As you become more comfortable running again, gradually increase the time spent running and decrease the walking until you reach a point where you can run continuously again for 30 minutes. Once you can run for 30 minutes, hold it there and run easily for at least a week or two. At this stage, you can’t run easily enough. Don’t push it. Don’t even think about races, hills or hard workouts.
If you have cross-trained diligently during your lay off, you might find that your cardiovascular system (heart and lungs) is still working fine and you don’t have any trouble keeping up with the easy running. You may not be out of breath at all, but you might be shocked how tired your muscles feel after just a few minutes of running.
That’s why it’s important during this comeback period not to get too ambitious. Just because your breathing is fine, doesn’t mean the rest of your body is ready to move back into training. It’s not.
Once you have done a few weeks of continuous 30-minute runs, begin running again at your normal easy pace. This is important to remember: Run easy, but not necessarily much slower than pre-injury. Run fewer miles, but don’t try to plod along at a much slower-than-normal jogging pace. Run normal and if you do get tired, just take a walk break or shorten the distance.
Since you’ve been a runner, you’ll progress quicker than if you were a complete beginner. Within a few weeks, you’ll feel like you’re back to your old running self.
Build your mileage up very gradually though. Add 5-10 miles a week to your total. That should give you plenty of time to adapt without stressing your injury. After every couple of weeks of mileage building, reassess and try to determine whether anything’s hurting. If so, back off.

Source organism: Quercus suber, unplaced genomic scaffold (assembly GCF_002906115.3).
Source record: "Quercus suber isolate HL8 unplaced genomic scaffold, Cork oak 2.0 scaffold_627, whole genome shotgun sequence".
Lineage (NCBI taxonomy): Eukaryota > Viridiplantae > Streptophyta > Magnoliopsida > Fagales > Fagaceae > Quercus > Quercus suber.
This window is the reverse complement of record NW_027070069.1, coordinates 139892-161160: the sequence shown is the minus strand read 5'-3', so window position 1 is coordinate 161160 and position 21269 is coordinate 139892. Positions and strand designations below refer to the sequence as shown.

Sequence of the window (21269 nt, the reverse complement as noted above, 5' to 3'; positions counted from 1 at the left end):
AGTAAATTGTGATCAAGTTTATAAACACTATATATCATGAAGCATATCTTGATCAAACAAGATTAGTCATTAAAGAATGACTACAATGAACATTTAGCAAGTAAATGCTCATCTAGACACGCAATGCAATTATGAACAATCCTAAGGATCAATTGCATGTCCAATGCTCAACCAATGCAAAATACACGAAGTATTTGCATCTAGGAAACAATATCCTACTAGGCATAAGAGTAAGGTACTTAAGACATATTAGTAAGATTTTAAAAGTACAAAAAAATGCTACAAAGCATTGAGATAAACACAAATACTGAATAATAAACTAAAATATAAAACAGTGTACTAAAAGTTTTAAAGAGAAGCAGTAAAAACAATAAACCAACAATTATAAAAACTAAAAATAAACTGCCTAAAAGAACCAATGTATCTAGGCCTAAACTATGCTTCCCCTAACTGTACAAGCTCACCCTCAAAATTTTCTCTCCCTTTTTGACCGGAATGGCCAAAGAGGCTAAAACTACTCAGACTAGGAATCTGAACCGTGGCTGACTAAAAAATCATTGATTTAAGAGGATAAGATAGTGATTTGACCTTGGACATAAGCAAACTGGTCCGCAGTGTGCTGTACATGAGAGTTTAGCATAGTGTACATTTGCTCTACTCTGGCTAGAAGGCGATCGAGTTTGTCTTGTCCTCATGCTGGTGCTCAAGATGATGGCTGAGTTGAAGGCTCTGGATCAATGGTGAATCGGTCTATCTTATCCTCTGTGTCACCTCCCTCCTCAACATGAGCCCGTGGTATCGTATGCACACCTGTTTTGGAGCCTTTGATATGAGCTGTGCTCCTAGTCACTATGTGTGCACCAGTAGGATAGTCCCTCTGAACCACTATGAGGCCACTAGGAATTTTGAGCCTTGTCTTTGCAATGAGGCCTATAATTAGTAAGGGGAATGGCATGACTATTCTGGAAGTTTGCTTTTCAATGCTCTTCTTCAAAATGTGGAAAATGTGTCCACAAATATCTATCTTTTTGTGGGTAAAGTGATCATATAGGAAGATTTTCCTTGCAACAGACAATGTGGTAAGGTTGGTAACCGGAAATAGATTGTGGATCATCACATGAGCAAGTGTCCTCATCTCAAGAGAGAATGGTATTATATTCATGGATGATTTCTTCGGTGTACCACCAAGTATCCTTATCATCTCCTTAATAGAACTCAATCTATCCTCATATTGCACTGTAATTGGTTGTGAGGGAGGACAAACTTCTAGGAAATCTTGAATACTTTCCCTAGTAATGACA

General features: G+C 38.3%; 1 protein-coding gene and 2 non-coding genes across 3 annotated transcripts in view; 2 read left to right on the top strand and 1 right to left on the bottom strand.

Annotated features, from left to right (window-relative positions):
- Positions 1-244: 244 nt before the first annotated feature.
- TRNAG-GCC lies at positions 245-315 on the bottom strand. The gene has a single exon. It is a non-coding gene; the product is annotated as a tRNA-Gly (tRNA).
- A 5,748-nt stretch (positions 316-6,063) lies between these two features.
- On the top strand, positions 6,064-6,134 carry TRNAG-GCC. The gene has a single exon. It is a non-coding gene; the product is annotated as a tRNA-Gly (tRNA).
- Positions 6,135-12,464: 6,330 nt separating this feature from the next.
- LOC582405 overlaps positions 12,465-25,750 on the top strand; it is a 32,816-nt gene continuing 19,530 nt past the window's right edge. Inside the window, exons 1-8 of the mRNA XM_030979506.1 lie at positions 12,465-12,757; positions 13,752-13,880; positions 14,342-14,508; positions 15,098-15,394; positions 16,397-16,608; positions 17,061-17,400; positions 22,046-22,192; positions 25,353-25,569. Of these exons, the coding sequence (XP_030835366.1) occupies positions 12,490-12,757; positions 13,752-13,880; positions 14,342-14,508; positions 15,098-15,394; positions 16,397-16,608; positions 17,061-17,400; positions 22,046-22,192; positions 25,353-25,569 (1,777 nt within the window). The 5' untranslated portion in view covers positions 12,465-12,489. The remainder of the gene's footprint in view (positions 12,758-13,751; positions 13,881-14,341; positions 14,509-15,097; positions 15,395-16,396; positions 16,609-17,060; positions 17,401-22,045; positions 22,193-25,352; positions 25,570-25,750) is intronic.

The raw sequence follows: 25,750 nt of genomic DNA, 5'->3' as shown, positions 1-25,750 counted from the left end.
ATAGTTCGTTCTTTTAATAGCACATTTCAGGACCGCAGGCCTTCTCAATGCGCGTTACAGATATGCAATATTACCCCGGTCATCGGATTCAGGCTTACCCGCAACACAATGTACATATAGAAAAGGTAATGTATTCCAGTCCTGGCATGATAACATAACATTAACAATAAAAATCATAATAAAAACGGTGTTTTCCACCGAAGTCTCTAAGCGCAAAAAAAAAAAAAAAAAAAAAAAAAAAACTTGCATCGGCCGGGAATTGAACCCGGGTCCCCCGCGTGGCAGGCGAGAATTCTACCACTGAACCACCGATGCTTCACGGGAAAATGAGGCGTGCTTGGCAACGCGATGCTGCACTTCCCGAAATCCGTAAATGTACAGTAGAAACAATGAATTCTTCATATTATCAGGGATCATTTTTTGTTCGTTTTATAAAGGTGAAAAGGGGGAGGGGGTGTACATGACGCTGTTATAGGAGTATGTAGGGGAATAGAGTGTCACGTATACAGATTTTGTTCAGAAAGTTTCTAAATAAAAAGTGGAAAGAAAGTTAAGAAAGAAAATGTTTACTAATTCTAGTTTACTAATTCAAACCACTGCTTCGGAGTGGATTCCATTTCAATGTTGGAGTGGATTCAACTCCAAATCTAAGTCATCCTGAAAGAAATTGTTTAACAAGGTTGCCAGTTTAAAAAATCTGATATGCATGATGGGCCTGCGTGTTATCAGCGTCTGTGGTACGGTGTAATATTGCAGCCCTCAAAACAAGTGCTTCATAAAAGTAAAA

Don’t rush back to racing. When you feel fit enough to race again, stick with the shorter races and try to keep your ego in check. Your first race back probably won’t be stellar, but try not to get frustrated with it and vow to double your mileage.
That’s probably what got you injured in the first place.
Tips how to get back in shape after a layoff:
1. Start slow and easy. Treat your comeback from an injury almost like beginning to run again. After a few weeks of slow running, go back to normal training pace but don’t run as many miles as before your injury.
2. Don’t try to pick up your training program where you left off. Gradually increase the pace and distance (and weekly mileage) and eventually you’ll be back at your prior level.
3. Monitor how you feel. After any increase in mileage or pace, reassess how you feel and look for any signs of overtraining, fatigue or abnormal muscular soreness. If so, cut back.
4. Never run through pain. If your original injury is still painful, stop running immediately. It’s way too soon. Treat the injury and give it additional time before running again.
5. Avoid speedwork, long runs and races. Instead, concentrate on re-establishing a solid aerobic base and staying healthy.
6. Add an extra rest day. If you’ve been running six days a week before your injury, cut back to four or five. If you were running five days a week, go back to three or four.
7. Maintain your cross-training. Instead of taking a complete rest on your days with no running, use the same cross-training activity that you used while you were injured. Hint: Deep-water running is the most beneficial and most applicable to running.
8. Continue to treat your injury. If it’s a muscular injury, use ice after every running on the injured muscle to reduce the inflammation. Add post-run stretching and possibly incorporate a strength-training regimen to reduce the chances of getting injured again. Consider getting a weekly massage.